Plating metal items with a thin silver wash can give them a distinctive look characterised by a brilliant shine. But silver is also highly corrosive and, over time, once-glowing surfaces can turn dark and dull. For silver-plated items, the top layer of silver can often rub off. Re-plating silver most often requires some cleaning and a bath in a chemical solution that removes the first layer, revealing the underlying shining silver. Immersion products actually add silver to the surface, in those instances where silver polish and cleaning just won't do.
Clean the object to remove dirt. Use a gentle cloth and water to clean the surface, using a cotton swab for the protected areas.
Use a silver dip to remove tarnish. A silver dip removes the very top layer of the surface and can easily restore a finish. If your finish is uneven, a dip will make it more even. If the item is small, place it into the dip for several seconds and then rinse it completely. For larger items, put the solution on a cloth and gently apply to the item's surface, taking care to rinse completely and dry thoroughly.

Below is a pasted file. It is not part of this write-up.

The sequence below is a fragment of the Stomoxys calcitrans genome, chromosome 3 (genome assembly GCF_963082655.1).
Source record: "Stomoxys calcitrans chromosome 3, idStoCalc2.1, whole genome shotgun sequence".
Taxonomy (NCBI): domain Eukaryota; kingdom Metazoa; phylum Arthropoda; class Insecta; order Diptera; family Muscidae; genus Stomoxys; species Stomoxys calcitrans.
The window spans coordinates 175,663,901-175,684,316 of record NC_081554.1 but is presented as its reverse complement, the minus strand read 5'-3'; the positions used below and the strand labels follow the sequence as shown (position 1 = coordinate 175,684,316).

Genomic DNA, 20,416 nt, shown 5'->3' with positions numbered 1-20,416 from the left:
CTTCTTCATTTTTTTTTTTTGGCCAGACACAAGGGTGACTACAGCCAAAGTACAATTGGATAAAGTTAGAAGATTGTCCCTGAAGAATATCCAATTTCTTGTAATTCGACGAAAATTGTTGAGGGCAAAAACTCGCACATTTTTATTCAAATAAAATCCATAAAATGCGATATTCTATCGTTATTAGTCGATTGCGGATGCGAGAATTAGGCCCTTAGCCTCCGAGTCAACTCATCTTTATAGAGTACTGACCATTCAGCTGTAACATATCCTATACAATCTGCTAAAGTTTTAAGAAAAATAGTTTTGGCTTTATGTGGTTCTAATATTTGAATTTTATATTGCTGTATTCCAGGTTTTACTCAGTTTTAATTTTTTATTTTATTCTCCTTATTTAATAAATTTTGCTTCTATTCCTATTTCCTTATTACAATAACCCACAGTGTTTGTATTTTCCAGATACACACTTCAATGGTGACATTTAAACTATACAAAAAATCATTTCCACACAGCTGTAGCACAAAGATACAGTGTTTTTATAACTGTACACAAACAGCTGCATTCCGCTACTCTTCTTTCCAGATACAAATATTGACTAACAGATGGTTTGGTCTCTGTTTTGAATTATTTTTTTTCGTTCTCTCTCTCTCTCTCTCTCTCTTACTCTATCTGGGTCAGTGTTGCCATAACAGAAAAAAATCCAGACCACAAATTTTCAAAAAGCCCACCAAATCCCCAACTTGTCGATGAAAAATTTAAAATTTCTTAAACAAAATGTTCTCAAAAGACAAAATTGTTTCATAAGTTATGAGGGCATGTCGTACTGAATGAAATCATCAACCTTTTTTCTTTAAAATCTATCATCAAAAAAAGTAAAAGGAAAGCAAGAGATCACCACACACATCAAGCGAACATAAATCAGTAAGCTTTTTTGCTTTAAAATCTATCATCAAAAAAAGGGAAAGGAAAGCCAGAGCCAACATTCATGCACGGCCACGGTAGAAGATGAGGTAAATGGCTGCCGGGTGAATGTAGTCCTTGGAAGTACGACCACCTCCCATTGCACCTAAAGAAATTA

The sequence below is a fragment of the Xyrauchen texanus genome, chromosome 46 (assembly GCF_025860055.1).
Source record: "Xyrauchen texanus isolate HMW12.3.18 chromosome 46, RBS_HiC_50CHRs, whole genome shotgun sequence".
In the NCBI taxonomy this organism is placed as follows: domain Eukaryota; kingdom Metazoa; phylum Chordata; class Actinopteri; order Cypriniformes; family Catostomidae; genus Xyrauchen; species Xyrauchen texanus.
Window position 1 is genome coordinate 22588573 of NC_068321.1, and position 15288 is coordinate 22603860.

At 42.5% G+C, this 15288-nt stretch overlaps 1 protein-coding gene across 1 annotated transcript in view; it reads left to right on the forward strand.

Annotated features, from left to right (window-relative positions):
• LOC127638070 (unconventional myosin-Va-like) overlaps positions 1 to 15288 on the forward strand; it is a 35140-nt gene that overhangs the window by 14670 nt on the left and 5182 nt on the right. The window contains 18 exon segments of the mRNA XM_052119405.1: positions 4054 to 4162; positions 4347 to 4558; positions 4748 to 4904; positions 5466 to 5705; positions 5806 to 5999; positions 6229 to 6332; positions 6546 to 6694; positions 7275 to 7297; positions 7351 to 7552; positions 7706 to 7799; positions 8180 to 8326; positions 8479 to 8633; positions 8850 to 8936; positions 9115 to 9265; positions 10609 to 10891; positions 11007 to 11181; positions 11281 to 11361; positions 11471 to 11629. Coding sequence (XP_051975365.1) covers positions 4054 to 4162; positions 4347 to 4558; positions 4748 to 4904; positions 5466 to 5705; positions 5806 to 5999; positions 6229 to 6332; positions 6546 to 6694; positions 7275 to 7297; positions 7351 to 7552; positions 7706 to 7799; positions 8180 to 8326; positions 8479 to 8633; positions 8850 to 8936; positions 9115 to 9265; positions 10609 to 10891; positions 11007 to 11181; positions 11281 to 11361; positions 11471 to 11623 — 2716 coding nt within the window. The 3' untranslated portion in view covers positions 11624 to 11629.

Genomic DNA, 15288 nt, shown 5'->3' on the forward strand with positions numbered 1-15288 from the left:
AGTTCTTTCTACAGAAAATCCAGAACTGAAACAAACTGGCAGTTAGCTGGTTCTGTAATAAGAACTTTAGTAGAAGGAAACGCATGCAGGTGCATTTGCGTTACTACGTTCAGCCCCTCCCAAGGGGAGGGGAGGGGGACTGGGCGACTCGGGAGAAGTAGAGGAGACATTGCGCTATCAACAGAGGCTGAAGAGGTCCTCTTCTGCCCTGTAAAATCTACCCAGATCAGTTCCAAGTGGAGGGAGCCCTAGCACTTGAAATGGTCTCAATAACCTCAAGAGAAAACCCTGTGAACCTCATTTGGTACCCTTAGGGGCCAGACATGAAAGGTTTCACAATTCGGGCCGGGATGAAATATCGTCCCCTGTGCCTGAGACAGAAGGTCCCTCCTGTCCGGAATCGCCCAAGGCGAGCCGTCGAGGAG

Try immersion plating. Immersion plating can also restore silver that has worn through on an object, or put a thin layer of silver on the surface. It works by placing an item in an immersion solution with silver particles, which adhere to the copper and brass that has been exposed. This can have satisfactory, though temporary, results, but for more extensive silver plating, a professional's work is likely needed.
Don't use toothpaste as a silver polish because it is highly abrasive. Generally, silver plating that is more extensive than what can be accomplished with an immersion technique requires the help of a professional.
Use any chemicals in a well-ventilated area.